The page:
Critics erupted with complaints that the graphic evoked anti-Semitic imagery and the Trump campaign refused to answer questions about the tweet even as reports emerged that the image had been posted to an anti-Semitic, white supremacist message board 10 days earlier.
Trump downplayed the controversy in a tweet Monday morning by slamming the "dishonest media."
On Monday afternoon, the Trump campaign finally issued a statement on the controversy -- one that amounted more to a response to the Clinton campaign statement than an explanation of his tweet.
Trump rejected the Clinton campaign's accusations that his tweet was anti-Semitic by slamming "false attacks" and insisting the star represented a sheriff's badge.
"These false attacks by Hillary Clinton trying to link the Star of David with a basic star, often used by sheriffs who deal with criminals and criminal behavior, showing an inscription that says 'Crooked Hillary is the most corrupt candidate ever' with anti-Semitism is ridiculous," Trump said in the statement.
Trump's statement did not address the fact that the campaign tweeted an image that had previously been posted on an anti-Semitic, white supremacist message board. His statement also didn't explain where the campaign obtained the image.
On Monday night the Trump campaign's social media director, Daniel Scavino, filled in some details on what he said were the image's origins.
"The social media graphic used this weekend was not created by the campaign nor was it sourced from an anti-Semitic site," Scavino said in a statement separate from Trump's. "It was lifted from an anti-Hillary Twitter user where countless images appear."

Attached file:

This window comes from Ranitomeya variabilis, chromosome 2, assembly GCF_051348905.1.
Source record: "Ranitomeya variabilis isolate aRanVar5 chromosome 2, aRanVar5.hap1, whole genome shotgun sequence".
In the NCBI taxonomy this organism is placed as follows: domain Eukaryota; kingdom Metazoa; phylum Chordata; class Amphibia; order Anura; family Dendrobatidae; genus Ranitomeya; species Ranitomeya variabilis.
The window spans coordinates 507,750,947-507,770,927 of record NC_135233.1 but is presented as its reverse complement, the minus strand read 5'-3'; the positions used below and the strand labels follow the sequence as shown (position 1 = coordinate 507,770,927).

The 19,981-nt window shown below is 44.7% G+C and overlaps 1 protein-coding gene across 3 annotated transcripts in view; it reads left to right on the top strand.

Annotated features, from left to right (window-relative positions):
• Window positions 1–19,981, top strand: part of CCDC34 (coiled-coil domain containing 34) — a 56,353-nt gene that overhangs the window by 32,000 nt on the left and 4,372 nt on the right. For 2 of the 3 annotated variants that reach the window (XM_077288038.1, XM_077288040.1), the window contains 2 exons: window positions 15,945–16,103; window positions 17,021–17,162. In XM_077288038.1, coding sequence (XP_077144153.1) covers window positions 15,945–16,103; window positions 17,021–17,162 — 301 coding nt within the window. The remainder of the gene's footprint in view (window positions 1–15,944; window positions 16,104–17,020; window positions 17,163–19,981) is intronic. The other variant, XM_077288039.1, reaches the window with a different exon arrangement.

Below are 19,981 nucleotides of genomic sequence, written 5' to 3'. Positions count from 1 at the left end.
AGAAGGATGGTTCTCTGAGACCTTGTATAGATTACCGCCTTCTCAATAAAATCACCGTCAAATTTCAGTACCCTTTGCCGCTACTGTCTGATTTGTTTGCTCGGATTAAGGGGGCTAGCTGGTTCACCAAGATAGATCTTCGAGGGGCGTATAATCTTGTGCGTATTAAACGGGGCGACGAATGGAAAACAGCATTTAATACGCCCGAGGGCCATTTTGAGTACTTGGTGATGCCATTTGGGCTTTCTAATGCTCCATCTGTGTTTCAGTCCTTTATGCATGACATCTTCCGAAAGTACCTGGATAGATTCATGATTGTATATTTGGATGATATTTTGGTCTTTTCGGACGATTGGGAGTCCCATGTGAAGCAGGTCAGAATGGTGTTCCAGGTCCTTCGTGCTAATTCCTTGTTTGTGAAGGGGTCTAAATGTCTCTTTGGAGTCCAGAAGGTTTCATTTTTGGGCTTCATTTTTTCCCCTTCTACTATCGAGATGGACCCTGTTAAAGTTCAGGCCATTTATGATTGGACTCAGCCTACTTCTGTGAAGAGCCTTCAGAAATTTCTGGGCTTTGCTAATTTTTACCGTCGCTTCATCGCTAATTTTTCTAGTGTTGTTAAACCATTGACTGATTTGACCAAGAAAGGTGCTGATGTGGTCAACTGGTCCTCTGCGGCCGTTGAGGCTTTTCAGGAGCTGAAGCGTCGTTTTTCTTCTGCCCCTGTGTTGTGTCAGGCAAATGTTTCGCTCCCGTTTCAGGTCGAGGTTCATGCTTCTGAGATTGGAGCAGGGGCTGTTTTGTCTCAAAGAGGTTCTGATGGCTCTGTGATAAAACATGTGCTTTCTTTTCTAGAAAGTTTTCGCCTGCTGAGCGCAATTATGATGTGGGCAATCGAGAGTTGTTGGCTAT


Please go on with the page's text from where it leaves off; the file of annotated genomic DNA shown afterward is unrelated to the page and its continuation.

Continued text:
"The sheriff's badge -- which is available under Microsoft's 'shapes' -- fit with the theme of corrupt Hillary and that is why I selected it," Scavino added.
Scavino also said that as the campaign's social media director, "I would never offend anyone and therefore chose to remove the image."
On Twitter, Scavino fiercely defended himself against charges of anti-Semitism on Tuesday.
"For the MSM to suggest that I am antisemite is AWFUL. I proudly celebrate holidays w/ my wife's amazing Jewish family for the past 16 years," Scavino wrote
, using an abbreviation when referencing the mainstream media.
These explanations, though, were rejected by the chairman of the Anti-Defamation League, Jonathan Greenblatt.
"Donald Trump should stop playing the blame game and accept that his campaign tweeted an image with obvious anti-Semitic overtones and that, reportedly, was lifted from a white supremicist website," Greenblatt said in a statement Monday evening. "It's long past time for Trump to unequivocally reject the hate-filled extremists orbiting around his campaign and take a stand against anti-Semitism, bigotry, and hate."
Repeated attempts to ask the Trump campaign for further clarification have gone unanswered, but here are some of the answers to questions the incident has raised:
Why is Trump getting criticized?
The graphic he posted evoked anti-Semitic stereotypes by combining a six-pointed star reminiscent of the Jewish Star of David, a pile of $100 bills and the words "most corrupt candidate ever."
It wasn't the six-pointed star alone that evoked anti-Semitism -- it's the combination of the star with a background of money and an accusation of corruption, which suggests stereotypical views of Jews and money and raises conspiracy theories that Jews control political systems.